Thursday, August 30, 2007

Kenneth Foster spared from execution

Well, will wonders never cease?

Texas Governor Rick Perry has commuted the death sentence of Kenneth Foster, whose impending execution had drawn condemnation from pretty much everybody in the civilized world. And by "pretty much everybody," I mean everybody except the ironically-named pro-life segment of our populace.

Foster drove the getaway car during a 1996 robber that resulted in a fatal shooting. Even the killer insisted that Foster had no involvement in the killing.

Foster was convicted of murder and sentence to death under Texas' law of parties, which makes non-triggermen equally accountable for a crime. Another condemned man was executed under the same statute earlier this year.

"After carefully considering the facts of this case, along with the recommendation from the Board of Pardons and Paroles, I believe the right and just decision is to commute Foster's sentence from the death penalty to life imprisonment," Perry said in a statement.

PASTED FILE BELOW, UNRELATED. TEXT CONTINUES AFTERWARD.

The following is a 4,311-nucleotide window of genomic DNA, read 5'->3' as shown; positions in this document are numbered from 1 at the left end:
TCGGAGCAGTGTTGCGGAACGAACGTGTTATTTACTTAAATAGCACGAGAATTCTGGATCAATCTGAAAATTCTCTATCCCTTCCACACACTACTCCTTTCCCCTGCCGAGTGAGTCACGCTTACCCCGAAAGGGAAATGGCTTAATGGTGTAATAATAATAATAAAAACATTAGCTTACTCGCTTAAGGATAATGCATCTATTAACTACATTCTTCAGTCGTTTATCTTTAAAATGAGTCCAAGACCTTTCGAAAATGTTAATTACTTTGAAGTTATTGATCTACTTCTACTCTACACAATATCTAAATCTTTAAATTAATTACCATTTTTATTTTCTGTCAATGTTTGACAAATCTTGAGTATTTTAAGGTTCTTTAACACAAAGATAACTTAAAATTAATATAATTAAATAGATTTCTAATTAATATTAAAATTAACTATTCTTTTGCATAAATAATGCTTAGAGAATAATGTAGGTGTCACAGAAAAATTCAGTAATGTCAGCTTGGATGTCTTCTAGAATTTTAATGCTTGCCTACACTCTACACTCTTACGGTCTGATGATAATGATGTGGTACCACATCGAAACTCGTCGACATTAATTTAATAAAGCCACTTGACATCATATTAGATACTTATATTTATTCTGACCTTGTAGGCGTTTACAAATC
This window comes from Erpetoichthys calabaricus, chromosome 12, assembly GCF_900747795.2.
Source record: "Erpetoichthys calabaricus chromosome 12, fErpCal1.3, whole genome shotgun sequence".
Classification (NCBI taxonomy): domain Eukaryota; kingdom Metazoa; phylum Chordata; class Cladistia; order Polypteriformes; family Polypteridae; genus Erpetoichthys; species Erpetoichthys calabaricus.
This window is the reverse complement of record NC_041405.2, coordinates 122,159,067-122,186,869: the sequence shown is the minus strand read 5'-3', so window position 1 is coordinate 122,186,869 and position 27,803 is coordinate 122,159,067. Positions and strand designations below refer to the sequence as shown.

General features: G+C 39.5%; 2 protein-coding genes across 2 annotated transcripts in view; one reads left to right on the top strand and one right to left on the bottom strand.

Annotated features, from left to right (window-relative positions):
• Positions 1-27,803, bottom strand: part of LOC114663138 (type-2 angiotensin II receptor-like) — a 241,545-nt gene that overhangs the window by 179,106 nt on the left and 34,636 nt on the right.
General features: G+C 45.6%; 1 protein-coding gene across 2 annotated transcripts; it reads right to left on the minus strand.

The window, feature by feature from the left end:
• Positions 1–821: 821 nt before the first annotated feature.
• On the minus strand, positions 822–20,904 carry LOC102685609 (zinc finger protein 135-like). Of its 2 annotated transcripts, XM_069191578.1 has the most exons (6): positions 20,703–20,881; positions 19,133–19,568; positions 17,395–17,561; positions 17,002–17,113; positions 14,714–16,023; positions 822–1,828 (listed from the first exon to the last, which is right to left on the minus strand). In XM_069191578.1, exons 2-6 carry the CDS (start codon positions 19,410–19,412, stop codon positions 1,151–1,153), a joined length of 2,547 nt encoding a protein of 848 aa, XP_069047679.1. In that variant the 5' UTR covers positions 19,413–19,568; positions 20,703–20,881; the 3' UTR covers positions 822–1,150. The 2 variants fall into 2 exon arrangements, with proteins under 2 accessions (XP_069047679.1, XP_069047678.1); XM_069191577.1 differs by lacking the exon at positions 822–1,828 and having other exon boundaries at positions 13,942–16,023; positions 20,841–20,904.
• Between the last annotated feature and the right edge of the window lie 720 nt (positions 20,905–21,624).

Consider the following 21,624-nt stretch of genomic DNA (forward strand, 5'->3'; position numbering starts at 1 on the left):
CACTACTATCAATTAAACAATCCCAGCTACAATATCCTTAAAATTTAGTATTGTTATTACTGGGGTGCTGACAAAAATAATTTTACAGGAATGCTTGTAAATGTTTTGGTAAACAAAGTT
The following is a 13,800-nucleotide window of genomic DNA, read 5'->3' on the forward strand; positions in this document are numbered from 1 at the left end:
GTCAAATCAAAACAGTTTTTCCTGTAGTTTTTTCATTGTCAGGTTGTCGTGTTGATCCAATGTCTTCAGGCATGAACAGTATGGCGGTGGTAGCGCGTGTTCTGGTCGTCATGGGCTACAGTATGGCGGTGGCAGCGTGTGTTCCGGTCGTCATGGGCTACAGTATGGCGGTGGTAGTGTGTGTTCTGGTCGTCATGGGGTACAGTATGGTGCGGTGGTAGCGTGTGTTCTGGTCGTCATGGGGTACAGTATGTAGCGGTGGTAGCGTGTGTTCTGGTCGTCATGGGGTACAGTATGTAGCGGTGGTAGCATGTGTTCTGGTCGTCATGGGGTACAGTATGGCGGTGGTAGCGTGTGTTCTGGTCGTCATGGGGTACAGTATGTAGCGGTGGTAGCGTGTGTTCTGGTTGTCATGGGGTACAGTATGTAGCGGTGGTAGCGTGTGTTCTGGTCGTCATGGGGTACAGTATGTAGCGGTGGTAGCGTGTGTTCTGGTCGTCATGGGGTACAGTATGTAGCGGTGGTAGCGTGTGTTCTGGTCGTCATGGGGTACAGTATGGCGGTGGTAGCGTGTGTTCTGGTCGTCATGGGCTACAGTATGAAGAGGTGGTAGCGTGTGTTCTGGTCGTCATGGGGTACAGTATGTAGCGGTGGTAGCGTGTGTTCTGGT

"I am concerned about Texas law that allowed capital murder defendants to be tried simultaneously and it is an issue I think the Legislature should examine."

The Texas Board of Pardons and Paroles had voted 6-1 earlier Thursday to recommend Perry commute the sentence. Perry didn't have to accept the highly unusual recommendation from the board, whose members the governor appoints.
Texas has executed 401 people since the death penalty was reinstated in the 1970s. More than 150 of them died during the tenure of one Gov. George W. Bush. Was any of them innocent? It is impossible to know. In this case, however, Texas can at least say that it refused to execute a man that everybody knows did not kill anybody.


LeftLeaningLady said...

What is this world coming to when Texas uses some sense and stops an execution? I may swoon!

Thank you for some good news!